Top 4 Reasons Why Chickens Not Laying

  • Chickens are hiding the eggs.

This is a funny and rather common occurrence. You provide a beautiful nesting box and they don't use it. Instead they find their own special place. This could be a plant pot or a dark little posy in behind the garden shed. This assumes here that your girls are free ranging. If they are secure in a chicken coop, then this won’t be the case. Have you considered a predator could be stealing the eggs. Another reason could be your hens have developed a taste for them and are eating them.

  •    Health Problems of Chickens

Sadly, this is fairly common. And while I hate to get to involved with the discussion of what chicken keepers feed their chooks, I see an ever-increasing number of people feeding their chooks masses of scraps and things like canned tuna without truly understanding the nutritional requirements of a modern laying hen.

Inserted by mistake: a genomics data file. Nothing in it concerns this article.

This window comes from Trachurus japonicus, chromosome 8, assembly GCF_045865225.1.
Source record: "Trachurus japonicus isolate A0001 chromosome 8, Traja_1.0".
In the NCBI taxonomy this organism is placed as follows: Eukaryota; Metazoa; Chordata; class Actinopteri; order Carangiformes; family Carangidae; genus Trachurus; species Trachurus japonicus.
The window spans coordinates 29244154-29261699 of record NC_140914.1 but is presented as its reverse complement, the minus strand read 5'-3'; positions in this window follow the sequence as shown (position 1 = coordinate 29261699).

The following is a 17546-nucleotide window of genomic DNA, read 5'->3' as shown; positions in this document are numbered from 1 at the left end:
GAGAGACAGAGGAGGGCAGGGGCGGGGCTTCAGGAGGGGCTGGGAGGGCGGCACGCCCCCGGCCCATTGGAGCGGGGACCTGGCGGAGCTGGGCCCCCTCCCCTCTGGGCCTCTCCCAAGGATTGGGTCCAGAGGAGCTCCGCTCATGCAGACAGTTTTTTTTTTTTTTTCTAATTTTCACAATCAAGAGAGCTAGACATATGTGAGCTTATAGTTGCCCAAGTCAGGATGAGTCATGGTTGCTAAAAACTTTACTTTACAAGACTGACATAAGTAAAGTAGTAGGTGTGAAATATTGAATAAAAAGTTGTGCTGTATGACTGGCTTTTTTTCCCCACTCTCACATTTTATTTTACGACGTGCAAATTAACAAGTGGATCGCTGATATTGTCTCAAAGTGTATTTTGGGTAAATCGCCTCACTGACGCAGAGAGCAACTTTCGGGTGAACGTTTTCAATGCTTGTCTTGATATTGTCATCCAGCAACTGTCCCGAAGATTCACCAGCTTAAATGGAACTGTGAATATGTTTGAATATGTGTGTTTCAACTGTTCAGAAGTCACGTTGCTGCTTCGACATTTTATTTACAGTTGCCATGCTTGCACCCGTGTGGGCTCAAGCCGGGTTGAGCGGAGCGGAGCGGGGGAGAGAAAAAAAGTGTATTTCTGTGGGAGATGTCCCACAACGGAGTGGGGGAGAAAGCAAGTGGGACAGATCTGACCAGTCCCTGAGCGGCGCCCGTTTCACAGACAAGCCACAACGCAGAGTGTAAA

Feed companies employ specialist animal nutrition experts.  They develop and continually improve feed based on what a bird requires to be optimally healthy. When we alternate the food source other than this specially developed diet, we dilute the nutritional intake Hens need to remain productive. If I could offer one piece of advice, I have learnt in the 10 or so years keeping my own poultry, buy the best quality complete feed you can afford. Supplement this feed with a highly beneficial mineral supplement such as our Mega Mineral or Dried Meal Worms. If you would like to feed your girls greens, grow them fresh in your garden. Go organic so it's naturally free from herbicides and pesticides. Consider trying our gourmet greens which are very easy to grow. Health Problems are certainly Number One in our Top 4 Reasons Why Chickens Not Laying.